For cyclic and seismic loading scenarios, multi-surface plasticity pressure independent (Von-Mises) and pressure dependent models are able to reproduce the cyclic shear stress-strain response characteristics of the soil conditions. A soil constitutive model pressure-dependent for frictional soils [30,31,34] was developed based on the Prevost [36] original framework. The focus of the formulation was placed on simulating the liquefaction-induced shear strain accumulation mechanism in clean medium-dense sands [31,37]. Special attention was given to the deviatoric-volumetric strain coupling (dilatancy) under cyclic loading, because this causes increased shear stiffness and strength at large cyclic shear strain excursions (i.e., cyclic mobility). The main modeling parameters [38] include standard dynamic soil properties such as low-strain shear modulus and friction angle, as well as parameters to control the dilatancy effects (phase transformation angle, contraction, and dilation), and the level of liquefaction-induced yield strain (γy).

2.1.3. PM4SAND model

The sand plasticity model presented follows the basic framework of the stress-ratio controlled, critical state compatible, bounding-surface plasticity model for sand presented by Dafalias and Manzari [39]. The Dafalias and Manzari [39] model extended the previous work by Manzari and Dafalias [40] by adding a fabric-dilatancy related tensor quantity to account for the effect of fabric changes during loading. The fabric-dilatancy related tensor was used to macroscopically model the effect that microscopically observed changes in sand fabric during plastic dilation have on the contractive response upon reversal of loading direction.

Basic stress and strain terms

The basic stress and strain terms for the model are described. The basic model is supported on effective stresses and the conventional prime symbol is skipped from the stress terms for convenience. All stresses are effective for the model considered. The stresses are represented by the tensor σ, the principal effective stresses σ1, σ2, and σ3, the mean effective stress p, the deviatoric stress tensor (s), and the deviatoric stress ratio tensor (r). The implementation was simplified by forming various equations and relationships in terms of the in-plane stresses only. This procedure limits the implementation to plane-strain applications and is not correct for general cases. This has the advantage of simplifying the implementation and improving computational speed by reducing the number of operations. Expanding the implementation to include the general case should not affect the general features of the model. Consequently, the relationships between the various stress terms can be summarized next:

where σxx is the stress in the plane x, σyy is the stress in the plane y, σxy is the shear stress in the plane xy and I is the unitary matrix.

The strain model is represented by a tensor (ε) (strains) that can be separated into the volumetric strain (εv) and the deviatoric strain tensor (e). The volumetric strain is represented as:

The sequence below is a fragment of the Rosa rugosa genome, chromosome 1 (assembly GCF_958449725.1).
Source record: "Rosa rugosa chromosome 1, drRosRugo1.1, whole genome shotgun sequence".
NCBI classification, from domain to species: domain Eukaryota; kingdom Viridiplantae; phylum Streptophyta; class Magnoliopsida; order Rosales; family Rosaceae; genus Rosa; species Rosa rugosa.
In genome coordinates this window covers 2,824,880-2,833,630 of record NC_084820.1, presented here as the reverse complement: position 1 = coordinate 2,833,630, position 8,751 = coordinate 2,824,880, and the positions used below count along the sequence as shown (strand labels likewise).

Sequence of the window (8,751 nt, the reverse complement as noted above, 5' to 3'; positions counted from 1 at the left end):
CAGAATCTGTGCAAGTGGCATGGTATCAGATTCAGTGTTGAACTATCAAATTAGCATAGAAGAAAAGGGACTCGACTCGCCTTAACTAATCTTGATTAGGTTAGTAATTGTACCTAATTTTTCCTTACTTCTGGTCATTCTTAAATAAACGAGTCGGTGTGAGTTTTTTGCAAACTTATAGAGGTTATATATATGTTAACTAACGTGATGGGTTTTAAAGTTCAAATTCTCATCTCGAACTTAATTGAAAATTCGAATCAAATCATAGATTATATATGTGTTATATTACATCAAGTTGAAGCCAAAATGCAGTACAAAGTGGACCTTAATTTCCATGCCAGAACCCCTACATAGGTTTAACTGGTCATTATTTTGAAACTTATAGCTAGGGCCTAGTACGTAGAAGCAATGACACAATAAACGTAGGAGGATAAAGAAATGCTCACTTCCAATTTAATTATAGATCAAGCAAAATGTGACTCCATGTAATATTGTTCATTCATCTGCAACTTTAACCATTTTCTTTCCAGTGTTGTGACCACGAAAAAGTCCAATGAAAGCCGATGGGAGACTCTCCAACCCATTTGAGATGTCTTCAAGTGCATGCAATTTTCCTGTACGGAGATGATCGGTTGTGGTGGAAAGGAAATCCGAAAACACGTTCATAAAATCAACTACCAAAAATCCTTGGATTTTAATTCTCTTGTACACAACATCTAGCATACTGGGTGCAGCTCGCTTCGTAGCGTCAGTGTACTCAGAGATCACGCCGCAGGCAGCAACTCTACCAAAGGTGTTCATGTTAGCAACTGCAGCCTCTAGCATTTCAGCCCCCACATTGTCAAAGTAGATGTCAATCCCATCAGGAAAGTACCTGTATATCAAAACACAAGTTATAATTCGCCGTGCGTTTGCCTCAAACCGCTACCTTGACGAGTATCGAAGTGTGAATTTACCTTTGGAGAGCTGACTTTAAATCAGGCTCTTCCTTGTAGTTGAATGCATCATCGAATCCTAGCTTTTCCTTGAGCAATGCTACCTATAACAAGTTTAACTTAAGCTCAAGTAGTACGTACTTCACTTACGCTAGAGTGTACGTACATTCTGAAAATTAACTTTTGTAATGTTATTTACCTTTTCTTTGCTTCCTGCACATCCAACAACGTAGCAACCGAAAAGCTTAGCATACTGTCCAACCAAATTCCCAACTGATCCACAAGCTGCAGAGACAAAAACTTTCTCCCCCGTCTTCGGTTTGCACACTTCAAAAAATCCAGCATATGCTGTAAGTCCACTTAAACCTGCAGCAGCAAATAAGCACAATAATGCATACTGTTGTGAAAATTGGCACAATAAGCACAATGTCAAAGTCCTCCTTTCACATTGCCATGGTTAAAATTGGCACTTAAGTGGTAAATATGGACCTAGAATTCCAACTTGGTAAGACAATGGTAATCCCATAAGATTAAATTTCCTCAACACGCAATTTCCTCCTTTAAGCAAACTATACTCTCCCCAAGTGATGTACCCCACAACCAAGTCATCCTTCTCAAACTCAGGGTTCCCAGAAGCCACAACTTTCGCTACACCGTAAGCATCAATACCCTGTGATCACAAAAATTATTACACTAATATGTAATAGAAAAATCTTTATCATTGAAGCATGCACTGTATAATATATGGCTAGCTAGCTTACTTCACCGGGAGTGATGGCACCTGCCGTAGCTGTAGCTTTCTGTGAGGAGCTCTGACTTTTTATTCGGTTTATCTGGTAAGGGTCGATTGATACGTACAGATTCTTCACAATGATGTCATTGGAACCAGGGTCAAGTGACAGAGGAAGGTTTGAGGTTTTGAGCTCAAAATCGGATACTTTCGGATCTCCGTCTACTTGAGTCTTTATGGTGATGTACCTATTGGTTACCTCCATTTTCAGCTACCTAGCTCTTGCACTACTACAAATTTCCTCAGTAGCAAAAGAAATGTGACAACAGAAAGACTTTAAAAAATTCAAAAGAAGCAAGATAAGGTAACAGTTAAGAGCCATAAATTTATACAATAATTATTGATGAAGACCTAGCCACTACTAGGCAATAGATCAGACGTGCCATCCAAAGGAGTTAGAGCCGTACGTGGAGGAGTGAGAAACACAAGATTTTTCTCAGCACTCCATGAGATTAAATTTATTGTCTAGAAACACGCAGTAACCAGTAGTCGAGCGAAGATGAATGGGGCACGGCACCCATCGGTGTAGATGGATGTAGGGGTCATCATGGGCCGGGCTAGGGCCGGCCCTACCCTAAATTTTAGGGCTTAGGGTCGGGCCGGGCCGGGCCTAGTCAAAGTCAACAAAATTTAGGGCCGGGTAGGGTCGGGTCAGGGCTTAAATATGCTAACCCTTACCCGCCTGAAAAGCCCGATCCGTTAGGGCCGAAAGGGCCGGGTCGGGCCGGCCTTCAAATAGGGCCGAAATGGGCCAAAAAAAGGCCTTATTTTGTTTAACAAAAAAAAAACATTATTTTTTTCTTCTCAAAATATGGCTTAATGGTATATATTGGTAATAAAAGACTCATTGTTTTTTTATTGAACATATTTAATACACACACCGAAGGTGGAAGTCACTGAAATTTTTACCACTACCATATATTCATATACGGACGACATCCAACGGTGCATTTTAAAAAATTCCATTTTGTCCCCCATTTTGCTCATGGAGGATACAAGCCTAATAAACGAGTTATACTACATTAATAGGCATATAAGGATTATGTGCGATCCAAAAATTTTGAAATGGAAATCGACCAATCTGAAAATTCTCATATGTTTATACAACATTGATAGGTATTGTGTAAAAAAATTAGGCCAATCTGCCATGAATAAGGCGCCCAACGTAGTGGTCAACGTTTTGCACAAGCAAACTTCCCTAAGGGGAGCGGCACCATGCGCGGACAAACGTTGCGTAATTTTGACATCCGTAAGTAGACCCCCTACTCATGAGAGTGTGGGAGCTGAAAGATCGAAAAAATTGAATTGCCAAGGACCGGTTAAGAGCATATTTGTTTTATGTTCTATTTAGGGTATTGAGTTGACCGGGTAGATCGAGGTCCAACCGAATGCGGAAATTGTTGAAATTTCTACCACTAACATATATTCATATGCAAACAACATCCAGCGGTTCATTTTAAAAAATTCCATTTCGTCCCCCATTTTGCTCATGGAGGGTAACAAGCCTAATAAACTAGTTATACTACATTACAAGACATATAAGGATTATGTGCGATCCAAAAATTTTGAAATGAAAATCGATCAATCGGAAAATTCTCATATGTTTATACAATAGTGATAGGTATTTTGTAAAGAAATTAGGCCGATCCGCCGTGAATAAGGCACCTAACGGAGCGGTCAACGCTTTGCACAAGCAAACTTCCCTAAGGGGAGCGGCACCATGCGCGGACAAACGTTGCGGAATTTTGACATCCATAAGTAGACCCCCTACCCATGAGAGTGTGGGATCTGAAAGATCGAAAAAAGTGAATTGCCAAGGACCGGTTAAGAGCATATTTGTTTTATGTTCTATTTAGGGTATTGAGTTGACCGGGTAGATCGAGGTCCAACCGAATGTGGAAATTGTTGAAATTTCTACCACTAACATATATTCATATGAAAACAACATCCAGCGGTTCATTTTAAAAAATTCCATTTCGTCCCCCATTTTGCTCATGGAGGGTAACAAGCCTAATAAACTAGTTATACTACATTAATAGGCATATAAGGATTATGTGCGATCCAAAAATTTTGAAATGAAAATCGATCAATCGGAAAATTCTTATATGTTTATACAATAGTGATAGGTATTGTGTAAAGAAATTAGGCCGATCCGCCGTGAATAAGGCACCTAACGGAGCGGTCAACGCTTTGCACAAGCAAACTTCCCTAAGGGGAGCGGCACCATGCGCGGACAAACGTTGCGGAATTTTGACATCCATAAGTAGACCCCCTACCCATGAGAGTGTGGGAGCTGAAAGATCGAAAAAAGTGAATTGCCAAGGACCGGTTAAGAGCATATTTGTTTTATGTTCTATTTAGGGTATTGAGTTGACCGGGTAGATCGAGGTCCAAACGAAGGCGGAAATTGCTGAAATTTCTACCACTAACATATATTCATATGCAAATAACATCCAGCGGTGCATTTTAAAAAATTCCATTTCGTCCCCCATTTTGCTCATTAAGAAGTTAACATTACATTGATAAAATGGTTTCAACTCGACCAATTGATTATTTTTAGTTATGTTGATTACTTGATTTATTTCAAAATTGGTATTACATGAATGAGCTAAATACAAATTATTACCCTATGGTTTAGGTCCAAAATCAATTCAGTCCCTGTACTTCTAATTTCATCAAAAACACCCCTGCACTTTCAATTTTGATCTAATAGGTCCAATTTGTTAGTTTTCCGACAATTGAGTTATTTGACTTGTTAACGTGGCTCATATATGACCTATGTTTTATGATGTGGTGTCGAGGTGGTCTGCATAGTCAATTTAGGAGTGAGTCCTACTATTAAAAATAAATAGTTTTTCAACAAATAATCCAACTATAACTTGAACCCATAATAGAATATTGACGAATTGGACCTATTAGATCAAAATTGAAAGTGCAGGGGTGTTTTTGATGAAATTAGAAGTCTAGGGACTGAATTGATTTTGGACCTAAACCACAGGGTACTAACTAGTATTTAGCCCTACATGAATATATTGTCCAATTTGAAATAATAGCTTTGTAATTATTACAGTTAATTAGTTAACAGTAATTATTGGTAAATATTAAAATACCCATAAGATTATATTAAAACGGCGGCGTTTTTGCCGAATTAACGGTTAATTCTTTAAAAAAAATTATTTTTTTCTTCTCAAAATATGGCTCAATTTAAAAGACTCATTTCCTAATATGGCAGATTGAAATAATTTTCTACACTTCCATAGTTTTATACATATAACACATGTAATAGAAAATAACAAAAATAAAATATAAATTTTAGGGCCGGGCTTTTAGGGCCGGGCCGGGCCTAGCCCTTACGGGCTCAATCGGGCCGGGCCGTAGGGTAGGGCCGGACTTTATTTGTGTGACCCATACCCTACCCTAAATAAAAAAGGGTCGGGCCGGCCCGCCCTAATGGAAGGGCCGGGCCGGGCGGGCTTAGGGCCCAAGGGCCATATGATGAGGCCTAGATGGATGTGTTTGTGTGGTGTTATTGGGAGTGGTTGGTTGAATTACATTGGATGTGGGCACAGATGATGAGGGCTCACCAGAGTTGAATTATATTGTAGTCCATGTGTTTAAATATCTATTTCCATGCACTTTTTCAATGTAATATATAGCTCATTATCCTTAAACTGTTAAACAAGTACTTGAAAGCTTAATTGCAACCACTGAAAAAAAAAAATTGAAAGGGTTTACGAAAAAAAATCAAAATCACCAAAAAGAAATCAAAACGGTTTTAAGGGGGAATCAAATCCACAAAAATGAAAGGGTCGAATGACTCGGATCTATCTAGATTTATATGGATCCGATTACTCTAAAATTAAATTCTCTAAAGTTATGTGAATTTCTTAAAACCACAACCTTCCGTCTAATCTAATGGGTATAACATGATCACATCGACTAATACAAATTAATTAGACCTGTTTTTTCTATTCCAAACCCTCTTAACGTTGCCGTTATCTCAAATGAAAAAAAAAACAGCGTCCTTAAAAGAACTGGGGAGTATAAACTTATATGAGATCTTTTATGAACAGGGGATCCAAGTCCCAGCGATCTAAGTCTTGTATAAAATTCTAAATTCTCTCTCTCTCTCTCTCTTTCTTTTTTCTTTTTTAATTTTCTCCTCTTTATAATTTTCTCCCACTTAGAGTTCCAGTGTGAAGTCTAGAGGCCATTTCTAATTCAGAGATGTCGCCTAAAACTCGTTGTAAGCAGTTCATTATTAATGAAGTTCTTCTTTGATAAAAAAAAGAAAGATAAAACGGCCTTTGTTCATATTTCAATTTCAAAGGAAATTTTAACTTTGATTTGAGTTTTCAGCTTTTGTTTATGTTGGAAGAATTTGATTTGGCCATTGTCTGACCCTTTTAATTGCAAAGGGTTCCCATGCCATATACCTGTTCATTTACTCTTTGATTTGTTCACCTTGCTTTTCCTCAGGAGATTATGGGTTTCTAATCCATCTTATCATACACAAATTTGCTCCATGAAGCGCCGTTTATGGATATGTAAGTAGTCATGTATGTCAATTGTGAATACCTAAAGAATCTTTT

where εxx is the strain in the plane x, εyy is the strains in the plane y and the deviatoric strain tensor (e) is represented by:

In incremental form, the deviatoric (de) and volumetric strain (dεv) terms are decomposed into an elastic and a plastic part as they are presented next.

where deel is the elastic deviatoric strain increment tensor, depl is the plastic deviatoric strain increment tensor, dεv el is the elastic volumetric strain increment and dεv pl is the plastic volumetric strain increment.

3. Results

3.1. Prediction of PWP using coupled PWP and stress-strain constitutive models

The authors used 12 cySS bins for the prediction exercise (Table 1). Model parameters for each of the models were determined using recommendation and formulation for that purpose. Figs. 1 - 3 compare the PWP time histories computed using the GMP model coupled with hyperbolic stress-strain, Elgamal and PM4SAND models to the measured responses of cySS tests in bins S3B, S6B, and S8B, respectively. In general, the GMP model coupled with hyperbolic stress-strain reasonably predict PWP generation in loose to medium-dense specimens (Fig. 1 (a) and (b), respectively). As expected, the model more poorly predict PWP generation in dense specimens (Fig. 1 (c) ). The Elgamal and PM4SAND models fairly predict PWP generation in loose to dense specimens (Figs. 2 through 3, respectively) for different CSR magnitudes (i.e., different FSliq).

Table 1. Summary of cySS tests used in prediction phase of the models.

Source: The authors.

Source: The authors.

Figure 1 Comparison of calculated GMP model coupled with hyperbolic stress-strain constitutive model and measured PWP ratios for cySS tests: (a) loose specimens; (b) medium-dense specimens; and (c) dense specimens. (Note the differences in the time scales for the various plots.) 

Source: The authors.

Figure 2 Comparison of calculated Elgamal model and measured PWP ratios for cySS tests: (a) loose specimens; (b) medium-dense specimens; and (c) dense specimens. (Note the differences in the time scales for the various plots.) 

Source: The authors.

Figure 3 Comparison of calculated PM4SAND model and measured PWP ratios for cySS tests: (a) loose specimens; (b) medium-dense specimens; and (c) dense specimens. (Note the differences in the time scales for the various plots.) 

Fig. 4 presents the residuals for measured and predicted ru values (at each cycle) for the 12 cySS bins (25 individual cySS tests) in the prediction dataset. These data illustrate that the coupled GMP with stress-strain constitutive model yields small residuals (±0.25), but contain some bias. The Elgamal and PM4SAND models yield medium residuals (±0.5) with high bias concentrated in the underprediction side for Elgamal model and PM4SAND presents bias in the under and overprediction sides. However, all models qualitatively capture initial liquefaction.